29: Number of Times Americans Visit Their Local Parks Annually


By Daniel Espada|Posted on December 8, 2016

2016 December 29 times blog updated

This is blog two of five in our series covering the Americans’ Engagement with Parks survey and recent NRPA research.

The new annual survey Americans’ Engagement with Parks takes a closer look at the frequency and methods of how Americans are interacting with their local parks and recreational facilities. In addition to Americans’ usage of parks, this annual study investigates the fundamental reasons that encourage people to use parks and some of the challenges and barriers they face that limit further engagement.

Parks and recreation is an intrinsic way of life for many people throughout the United States. There are those who may walk through their neighborhood park twice a year, and others who stop by the local recreation center for a workout a few times a week. Among the top-level findings in the engagement survey is the fact that Americans visit their local parks and recreation facilities an average of 29 times per year.

So who are the people that are using parks and recreation services the most? It turns out that Millennials, those that identify themselves as Hispanic, and parents of children are more frequent visitors to parks and recreation facilities. At the other end of the spectrum, Baby Boomers make far less frequent visits to their local parks. Additionally, three in five respondents indicated their most recent visit had been within the previous month, while two in five visited a park in the week prior to the survey. 

According to survey results, the number one reason why people are going to parks and recreational facilities is to be with family and friends.  Number two? Exercise/physical activity. It is interesting to note that the percentage of respondents linking exercise with their decision to visit a park does not change much across various demographic groups, including age, race/ethnicity or whether they are a parent.Reasons why Americans visit their local parks vary as much as the lifestyles they lead.  Sometimes it is just to catch up with friends over a game of disc-golf, maybe it is the allure of practicing yoga in a natural setting, or maybe it is the traditional family picnic that brings the community together.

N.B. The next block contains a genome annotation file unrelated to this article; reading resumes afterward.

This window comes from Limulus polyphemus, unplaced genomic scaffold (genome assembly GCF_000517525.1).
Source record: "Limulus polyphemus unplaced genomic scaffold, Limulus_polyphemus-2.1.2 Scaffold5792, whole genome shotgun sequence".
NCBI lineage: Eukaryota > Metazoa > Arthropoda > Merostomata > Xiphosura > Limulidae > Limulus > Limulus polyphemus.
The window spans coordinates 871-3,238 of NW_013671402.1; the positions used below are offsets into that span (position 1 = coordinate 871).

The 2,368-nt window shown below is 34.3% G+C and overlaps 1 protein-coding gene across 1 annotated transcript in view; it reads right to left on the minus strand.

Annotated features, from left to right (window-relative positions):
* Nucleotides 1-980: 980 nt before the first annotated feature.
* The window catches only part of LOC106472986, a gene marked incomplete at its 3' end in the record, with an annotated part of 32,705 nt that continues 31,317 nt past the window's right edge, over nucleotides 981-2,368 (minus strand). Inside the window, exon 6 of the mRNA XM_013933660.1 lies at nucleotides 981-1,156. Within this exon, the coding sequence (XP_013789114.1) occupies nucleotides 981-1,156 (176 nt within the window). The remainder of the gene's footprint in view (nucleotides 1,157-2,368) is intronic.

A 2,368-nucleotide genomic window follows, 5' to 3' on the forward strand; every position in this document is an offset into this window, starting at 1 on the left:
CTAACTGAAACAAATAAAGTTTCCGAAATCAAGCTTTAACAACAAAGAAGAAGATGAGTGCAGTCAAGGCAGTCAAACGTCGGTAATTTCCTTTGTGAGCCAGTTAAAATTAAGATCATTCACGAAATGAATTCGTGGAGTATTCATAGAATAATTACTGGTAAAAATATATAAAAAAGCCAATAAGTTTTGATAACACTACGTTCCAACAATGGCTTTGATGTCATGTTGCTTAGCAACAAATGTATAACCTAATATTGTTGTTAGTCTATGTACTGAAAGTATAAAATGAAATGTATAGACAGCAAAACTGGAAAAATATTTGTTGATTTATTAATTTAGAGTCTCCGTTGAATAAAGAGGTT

The third major reason people visit their local parks hinges on a desire to be closer to nature. When looking at the demographics of the survey results, Baby Boomers and non-parents are more likely to indicate proximity to nature as the reason why they visit parks.

While Americans are connecting with parks and facilities throughout the year, there are often barriers that prevent further engagement. The number one reason Americans say they do not engage with parks more often is a lack of time followed by a lack of quality facilities nearby. Other reasons for lack of engagement include concerns about personal safety, residents being unaware of park and recreation facility locations, and offerings in those locations not matching the interest of residents. Even with a range of barriers and obstacles limiting engagement, the survey shows that nearly all Americans (96 percent) or someone in their household visited their local park or recreation center within the last year.

One tool, the NRPA Facility Market Report, can assist your agency in just that: Detailed demographic and marketing data about people in your area that helps your agency create tailored programming and supports the development of strategic plans on capital investments. But before then, read the full Americans’ Engagement with Parks survey report to learn more how your constituents interact with your agency’s offerings and visit NRPA Research for more reports and tools that help your agency operate even more effectively.Results from the inaugural Americans’ Engagement with Parks survey show that nearly every American uses parks for a variety of reasons, regardless of age or demographic background and it is important for park and recreation agencies to understand the communities they serve. As stewards for resident well-being, it is critical that park and recreation agencies do what they can to increase awareness of park and recreation facility offerings.  

Daniel Espada is NRPA’s Research Analyst.

View other blogs in this series: